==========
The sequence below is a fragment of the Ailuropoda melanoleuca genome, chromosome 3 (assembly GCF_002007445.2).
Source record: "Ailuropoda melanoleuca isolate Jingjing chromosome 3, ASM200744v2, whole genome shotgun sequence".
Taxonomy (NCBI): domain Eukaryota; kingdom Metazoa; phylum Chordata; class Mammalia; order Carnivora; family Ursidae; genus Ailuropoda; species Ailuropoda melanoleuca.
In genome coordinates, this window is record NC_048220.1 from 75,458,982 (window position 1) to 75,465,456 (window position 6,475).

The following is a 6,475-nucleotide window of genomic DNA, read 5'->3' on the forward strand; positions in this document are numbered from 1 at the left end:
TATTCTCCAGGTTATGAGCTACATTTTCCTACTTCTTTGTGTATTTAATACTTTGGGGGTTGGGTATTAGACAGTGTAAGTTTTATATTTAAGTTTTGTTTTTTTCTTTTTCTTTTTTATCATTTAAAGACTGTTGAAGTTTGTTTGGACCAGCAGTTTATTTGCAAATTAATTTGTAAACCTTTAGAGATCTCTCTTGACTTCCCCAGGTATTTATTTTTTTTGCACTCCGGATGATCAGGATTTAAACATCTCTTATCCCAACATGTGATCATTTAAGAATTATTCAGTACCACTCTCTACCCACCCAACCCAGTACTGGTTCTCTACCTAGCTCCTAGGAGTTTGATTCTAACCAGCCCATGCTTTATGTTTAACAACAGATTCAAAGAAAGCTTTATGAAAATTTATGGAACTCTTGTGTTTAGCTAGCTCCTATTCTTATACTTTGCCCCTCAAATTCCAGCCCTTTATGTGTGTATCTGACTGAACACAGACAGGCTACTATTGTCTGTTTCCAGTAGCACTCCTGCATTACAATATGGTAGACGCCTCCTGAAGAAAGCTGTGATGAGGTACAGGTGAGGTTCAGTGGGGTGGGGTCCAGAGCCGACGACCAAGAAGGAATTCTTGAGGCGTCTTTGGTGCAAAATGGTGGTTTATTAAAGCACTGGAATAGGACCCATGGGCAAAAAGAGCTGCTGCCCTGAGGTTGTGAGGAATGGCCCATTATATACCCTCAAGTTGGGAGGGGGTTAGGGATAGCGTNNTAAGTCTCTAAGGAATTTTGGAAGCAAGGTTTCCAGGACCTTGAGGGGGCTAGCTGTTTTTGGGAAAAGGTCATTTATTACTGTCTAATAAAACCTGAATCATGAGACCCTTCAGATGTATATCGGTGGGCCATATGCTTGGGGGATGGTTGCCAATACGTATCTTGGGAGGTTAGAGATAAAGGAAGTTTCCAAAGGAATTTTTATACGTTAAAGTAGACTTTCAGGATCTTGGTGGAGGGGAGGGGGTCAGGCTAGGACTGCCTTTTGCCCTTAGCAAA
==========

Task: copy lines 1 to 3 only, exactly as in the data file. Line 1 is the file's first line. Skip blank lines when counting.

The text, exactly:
The sequence below is a fragment of the Ailuropoda melanoleuca genome, chromosome 3 (assembly GCF_002007445.2).
Source record: "Ailuropoda melanoleuca isolate Jingjing chromosome 3, ASM200744v2, whole genome shotgun sequence".
Taxonomy (NCBI): domain Eukaryota; kingdom Metazoa; phylum Chordata; class Mammalia; order Carnivora; family Ursidae; genus Ailuropoda; species Ailuropoda melanoleuca.